On April 10, Judge Andrew Guilford of U.S. District Court in Santa Ana, Calif., dismissed a case brought by Igor Olenicoff, a Russia-born property developer. Olenicoff had accused the bank of improperly telling him he didn’t have to disclose certain Swiss-held assets on his U.S. tax returns.
In ruling for UBS, the judge said that because Olenicoff had been convicted in 2007 of tax evasion and of lying on his tax returns about having offshore accounts, he did not have a solid claim of fraud and breach of fiduciary duty against UBS. Judge Guilford wrote that because Olenicoff had admitted to tax evasion, he had placed “nearly every room of his legal house of cards into jeopardy.”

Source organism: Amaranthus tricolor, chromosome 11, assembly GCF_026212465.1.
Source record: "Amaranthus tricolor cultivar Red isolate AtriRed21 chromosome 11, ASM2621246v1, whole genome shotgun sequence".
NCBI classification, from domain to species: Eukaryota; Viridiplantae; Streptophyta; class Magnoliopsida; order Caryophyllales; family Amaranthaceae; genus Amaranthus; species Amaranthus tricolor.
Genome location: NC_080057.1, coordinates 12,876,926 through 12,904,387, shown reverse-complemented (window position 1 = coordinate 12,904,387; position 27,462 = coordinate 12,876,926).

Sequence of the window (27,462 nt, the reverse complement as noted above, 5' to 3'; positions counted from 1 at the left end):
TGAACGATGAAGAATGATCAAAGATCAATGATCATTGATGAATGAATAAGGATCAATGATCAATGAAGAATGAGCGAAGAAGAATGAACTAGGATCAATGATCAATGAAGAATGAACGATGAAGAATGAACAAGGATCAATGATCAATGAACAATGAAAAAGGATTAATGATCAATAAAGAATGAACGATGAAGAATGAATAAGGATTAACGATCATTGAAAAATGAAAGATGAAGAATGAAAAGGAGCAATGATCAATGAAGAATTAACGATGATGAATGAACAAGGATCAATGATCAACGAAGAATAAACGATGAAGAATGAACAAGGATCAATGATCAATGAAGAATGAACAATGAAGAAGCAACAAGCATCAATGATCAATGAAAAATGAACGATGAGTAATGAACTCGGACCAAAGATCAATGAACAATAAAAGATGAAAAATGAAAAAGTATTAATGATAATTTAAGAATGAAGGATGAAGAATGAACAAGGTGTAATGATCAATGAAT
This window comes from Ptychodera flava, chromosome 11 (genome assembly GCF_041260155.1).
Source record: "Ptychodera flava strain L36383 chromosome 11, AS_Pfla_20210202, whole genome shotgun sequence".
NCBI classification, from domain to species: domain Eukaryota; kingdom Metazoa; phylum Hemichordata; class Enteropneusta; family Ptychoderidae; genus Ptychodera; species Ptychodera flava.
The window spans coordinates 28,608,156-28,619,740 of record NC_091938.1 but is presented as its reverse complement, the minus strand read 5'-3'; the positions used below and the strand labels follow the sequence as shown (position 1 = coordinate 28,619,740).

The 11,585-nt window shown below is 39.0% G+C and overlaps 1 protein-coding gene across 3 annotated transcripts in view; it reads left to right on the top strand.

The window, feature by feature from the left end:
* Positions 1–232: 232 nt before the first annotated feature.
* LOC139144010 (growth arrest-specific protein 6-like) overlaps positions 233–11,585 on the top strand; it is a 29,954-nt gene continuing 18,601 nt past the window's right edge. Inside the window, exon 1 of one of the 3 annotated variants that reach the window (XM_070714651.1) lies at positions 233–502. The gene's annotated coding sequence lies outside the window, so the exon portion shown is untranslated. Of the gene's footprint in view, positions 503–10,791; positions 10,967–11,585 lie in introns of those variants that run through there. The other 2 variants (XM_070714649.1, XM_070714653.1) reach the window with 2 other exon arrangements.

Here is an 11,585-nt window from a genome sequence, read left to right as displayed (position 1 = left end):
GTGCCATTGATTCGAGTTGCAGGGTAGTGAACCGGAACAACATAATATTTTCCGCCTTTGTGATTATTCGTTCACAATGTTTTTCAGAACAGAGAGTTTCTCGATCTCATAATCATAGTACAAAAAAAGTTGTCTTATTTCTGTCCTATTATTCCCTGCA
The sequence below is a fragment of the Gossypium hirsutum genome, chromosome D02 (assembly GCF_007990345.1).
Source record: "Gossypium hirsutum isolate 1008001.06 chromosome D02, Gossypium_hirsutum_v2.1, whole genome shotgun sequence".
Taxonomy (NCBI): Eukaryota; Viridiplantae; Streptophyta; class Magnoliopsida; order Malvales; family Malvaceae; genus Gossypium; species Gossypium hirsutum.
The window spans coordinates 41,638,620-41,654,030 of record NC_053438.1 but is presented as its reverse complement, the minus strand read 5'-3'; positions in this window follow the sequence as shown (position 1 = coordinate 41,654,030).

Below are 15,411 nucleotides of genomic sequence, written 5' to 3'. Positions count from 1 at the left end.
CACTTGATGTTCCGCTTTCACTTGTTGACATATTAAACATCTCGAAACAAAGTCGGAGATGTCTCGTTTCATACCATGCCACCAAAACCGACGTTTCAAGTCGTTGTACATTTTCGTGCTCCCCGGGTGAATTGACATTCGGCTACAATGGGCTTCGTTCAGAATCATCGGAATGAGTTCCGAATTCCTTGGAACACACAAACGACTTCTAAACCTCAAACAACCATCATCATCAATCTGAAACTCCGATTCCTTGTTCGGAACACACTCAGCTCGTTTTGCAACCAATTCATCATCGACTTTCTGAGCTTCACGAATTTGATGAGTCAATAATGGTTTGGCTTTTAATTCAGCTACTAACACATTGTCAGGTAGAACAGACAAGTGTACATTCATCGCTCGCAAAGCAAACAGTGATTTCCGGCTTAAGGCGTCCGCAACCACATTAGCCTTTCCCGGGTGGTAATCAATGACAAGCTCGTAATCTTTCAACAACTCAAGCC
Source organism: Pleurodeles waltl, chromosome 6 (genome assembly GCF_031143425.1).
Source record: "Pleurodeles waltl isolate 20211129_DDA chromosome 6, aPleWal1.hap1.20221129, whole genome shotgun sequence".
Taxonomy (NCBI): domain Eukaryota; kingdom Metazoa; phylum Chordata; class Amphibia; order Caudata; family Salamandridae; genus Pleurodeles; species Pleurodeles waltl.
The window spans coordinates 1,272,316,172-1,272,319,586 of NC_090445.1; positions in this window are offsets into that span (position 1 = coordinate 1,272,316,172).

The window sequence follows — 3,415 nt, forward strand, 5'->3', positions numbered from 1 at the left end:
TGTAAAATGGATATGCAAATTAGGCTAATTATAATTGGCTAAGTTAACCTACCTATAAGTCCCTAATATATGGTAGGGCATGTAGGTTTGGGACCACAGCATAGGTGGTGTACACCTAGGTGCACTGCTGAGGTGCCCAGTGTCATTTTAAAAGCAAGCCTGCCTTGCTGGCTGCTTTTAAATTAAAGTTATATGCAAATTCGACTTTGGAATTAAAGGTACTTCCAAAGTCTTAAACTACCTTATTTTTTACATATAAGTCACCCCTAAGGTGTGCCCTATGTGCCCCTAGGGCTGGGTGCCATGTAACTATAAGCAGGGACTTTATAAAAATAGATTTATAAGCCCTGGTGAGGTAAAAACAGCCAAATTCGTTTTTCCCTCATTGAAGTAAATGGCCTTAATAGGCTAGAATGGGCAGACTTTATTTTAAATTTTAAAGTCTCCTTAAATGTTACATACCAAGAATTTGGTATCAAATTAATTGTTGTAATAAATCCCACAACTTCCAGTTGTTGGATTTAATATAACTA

The judge wrote that UBS had run afoul of U.S. authorities over its offshore private bank, but added that “UBS’s admission of guilt does not give Olenicoff the right to sue UBS for fraudulent tax advice.”
In 2009, UBS averted indictment, admitted to criminal wrongdoing with tax-evasion services sold to 19,000 Americans through its private bank and signed a $780 million deferred-prosecution agreement with the U.S. Justice Department.